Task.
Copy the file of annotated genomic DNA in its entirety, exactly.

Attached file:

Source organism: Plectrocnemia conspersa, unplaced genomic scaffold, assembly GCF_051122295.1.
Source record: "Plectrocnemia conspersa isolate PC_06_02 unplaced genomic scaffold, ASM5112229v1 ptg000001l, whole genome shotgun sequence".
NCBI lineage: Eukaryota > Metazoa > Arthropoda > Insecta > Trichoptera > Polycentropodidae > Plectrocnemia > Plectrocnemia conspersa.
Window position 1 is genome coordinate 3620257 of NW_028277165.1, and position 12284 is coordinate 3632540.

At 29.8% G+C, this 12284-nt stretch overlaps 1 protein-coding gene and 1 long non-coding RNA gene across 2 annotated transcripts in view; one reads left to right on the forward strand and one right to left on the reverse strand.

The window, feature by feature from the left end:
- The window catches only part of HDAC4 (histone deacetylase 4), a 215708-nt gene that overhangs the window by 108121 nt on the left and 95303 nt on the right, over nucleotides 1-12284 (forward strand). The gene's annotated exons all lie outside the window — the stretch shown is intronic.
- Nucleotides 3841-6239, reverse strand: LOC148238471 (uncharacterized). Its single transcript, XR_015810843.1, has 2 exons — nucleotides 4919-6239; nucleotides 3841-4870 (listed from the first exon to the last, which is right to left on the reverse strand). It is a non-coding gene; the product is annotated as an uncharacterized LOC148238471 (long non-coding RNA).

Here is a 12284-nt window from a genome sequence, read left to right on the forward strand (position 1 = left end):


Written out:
Source organism: Plectrocnemia conspersa, unplaced genomic scaffold, assembly GCF_051122295.1.
Source record: "Plectrocnemia conspersa isolate PC_06_02 unplaced genomic scaffold, ASM5112229v1 ptg000001l, whole genome shotgun sequence".
NCBI lineage: Eukaryota > Metazoa > Arthropoda > Insecta > Trichoptera > Polycentropodidae > Plectrocnemia > Plectrocnemia conspersa.
Window position 1 is genome coordinate 3620257 of NW_028277165.1, and position 12284 is coordinate 3632540.

At 29.8% G+C, this 12284-nt stretch overlaps 1 protein-coding gene and 1 long non-coding RNA gene across 2 annotated transcripts in view; one reads left to right on the forward strand and one right to left on the reverse strand.

The window, feature by feature from the left end:
- The window catches only part of HDAC4 (histone deacetylase 4), a 215708-nt gene that overhangs the window by 108121 nt on the left and 95303 nt on the right, over nucleotides 1-12284 (forward strand). The gene's annotated exons all lie outside the window — the stretch shown is intronic.
- Nucleotides 3841-6239, reverse strand: LOC148238471 (uncharacterized). Its single transcript, XR_015810843.1, has 2 exons — nucleotides 4919-6239; nucleotides 3841-4870 (listed from the first exon to the last, which is right to left on the reverse strand). It is a non-coding gene; the product is annotated as an uncharacterized LOC148238471 (long non-coding RNA).

Here is a 12284-nt window from a genome sequence, read left to right on the forward strand (position 1 = left end):